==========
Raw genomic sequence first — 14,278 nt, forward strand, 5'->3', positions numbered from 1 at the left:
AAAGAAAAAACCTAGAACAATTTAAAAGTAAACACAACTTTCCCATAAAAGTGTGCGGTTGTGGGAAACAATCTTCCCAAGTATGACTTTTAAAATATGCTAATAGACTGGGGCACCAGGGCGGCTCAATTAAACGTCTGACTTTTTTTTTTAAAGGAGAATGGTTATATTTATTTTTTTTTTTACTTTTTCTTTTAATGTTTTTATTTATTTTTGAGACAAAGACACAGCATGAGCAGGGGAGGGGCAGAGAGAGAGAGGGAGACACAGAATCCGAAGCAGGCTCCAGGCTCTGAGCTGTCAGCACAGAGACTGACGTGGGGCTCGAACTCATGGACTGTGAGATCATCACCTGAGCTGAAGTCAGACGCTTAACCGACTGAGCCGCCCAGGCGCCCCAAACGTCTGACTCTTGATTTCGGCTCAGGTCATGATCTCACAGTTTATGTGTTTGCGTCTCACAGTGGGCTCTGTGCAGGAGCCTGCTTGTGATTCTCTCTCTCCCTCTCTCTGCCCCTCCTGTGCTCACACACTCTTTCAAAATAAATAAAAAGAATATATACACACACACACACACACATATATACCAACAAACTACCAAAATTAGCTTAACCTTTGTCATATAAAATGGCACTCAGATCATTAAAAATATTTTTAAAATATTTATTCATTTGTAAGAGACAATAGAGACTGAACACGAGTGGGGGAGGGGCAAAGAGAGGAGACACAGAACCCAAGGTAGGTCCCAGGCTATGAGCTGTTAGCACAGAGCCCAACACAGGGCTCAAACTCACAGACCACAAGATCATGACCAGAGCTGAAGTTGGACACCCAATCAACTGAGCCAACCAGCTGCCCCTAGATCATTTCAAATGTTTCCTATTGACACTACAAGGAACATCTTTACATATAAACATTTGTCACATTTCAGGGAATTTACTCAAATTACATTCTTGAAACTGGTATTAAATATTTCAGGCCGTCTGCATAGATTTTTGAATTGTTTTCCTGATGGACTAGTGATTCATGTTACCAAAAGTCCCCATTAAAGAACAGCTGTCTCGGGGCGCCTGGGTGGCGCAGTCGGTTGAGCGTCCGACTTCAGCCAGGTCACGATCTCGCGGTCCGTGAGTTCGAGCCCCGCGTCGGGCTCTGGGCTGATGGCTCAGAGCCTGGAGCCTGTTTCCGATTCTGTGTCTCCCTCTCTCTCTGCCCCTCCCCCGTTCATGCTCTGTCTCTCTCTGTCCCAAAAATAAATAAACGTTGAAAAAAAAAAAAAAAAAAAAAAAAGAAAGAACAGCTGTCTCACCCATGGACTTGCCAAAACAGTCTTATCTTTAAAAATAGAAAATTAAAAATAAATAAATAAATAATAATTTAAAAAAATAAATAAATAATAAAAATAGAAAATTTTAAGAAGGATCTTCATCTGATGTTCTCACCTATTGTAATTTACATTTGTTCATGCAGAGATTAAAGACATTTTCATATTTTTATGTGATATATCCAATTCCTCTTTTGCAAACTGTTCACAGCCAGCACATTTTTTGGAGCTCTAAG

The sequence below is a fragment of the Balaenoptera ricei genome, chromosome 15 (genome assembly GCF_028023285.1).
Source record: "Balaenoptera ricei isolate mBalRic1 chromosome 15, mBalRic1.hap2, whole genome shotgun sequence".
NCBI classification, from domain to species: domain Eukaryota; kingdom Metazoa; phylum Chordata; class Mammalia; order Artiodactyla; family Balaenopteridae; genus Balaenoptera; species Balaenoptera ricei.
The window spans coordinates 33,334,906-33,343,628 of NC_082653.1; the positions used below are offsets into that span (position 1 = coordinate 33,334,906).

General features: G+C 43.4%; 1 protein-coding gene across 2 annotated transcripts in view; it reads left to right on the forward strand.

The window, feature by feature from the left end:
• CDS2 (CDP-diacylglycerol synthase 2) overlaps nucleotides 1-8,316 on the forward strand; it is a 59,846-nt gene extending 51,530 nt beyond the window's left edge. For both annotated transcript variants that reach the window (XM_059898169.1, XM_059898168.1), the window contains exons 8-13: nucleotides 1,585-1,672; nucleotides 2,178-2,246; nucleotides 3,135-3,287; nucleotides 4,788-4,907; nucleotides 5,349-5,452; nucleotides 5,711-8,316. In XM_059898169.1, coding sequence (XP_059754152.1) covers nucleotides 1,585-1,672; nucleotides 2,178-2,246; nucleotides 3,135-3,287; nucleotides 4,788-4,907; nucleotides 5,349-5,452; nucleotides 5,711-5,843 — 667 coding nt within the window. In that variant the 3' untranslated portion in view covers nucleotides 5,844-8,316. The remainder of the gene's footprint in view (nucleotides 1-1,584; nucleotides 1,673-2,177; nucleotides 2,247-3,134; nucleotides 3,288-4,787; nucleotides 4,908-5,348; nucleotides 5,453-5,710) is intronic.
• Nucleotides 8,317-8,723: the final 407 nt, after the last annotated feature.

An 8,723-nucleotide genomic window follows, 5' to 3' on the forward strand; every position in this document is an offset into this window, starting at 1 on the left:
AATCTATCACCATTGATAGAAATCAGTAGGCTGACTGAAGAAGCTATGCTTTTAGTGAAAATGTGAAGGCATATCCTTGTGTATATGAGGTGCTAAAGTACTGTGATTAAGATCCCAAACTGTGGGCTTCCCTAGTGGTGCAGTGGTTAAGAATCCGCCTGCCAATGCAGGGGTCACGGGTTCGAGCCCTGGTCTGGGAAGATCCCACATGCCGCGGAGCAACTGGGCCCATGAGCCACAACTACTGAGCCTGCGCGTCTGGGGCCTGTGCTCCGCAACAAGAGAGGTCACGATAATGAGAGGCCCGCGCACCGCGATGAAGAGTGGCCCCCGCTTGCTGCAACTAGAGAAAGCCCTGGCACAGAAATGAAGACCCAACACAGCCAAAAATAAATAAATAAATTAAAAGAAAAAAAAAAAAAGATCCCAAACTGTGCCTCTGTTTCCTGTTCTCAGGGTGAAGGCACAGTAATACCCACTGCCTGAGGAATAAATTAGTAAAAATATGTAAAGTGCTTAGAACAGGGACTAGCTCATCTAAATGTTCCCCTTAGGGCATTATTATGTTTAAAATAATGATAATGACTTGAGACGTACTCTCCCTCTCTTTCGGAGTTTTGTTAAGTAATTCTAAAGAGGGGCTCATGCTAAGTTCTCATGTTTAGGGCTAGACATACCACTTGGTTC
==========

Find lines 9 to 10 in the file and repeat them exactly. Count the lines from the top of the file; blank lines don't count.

• CDS2 (CDP-diacylglycerol synthase 2) overlaps nucleotides 1-8,316 on the forward strand; it is a 59,846-nt gene extending 51,530 nt beyond the window's left edge. For both annotated transcript variants that reach the window (XM_059898169.1, XM_059898168.1), the window contains exons 8-13: nucleotides 1,585-1,672; nucleotides 2,178-2,246; nucleotides 3,135-3,287; nucleotides 4,788-4,907; nucleotides 5,349-5,452; nucleotides 5,711-8,316. In XM_059898169.1, coding sequence (XP_059754152.1) covers nucleotides 1,585-1,672; nucleotides 2,178-2,246; nucleotides 3,135-3,287; nucleotides 4,788-4,907; nucleotides 5,349-5,452; nucleotides 5,711-5,843 — 667 coding nt within the window. In that variant the 3' untranslated portion in view covers nucleotides 5,844-8,316. The remainder of the gene's footprint in view (nucleotides 1-1,584; nucleotides 1,673-2,177; nucleotides 2,247-3,134; nucleotides 3,288-4,787; nucleotides 4,908-5,348; nucleotides 5,453-5,710) is intronic.
• Nucleotides 8,317-8,723: the final 407 nt, after the last annotated feature.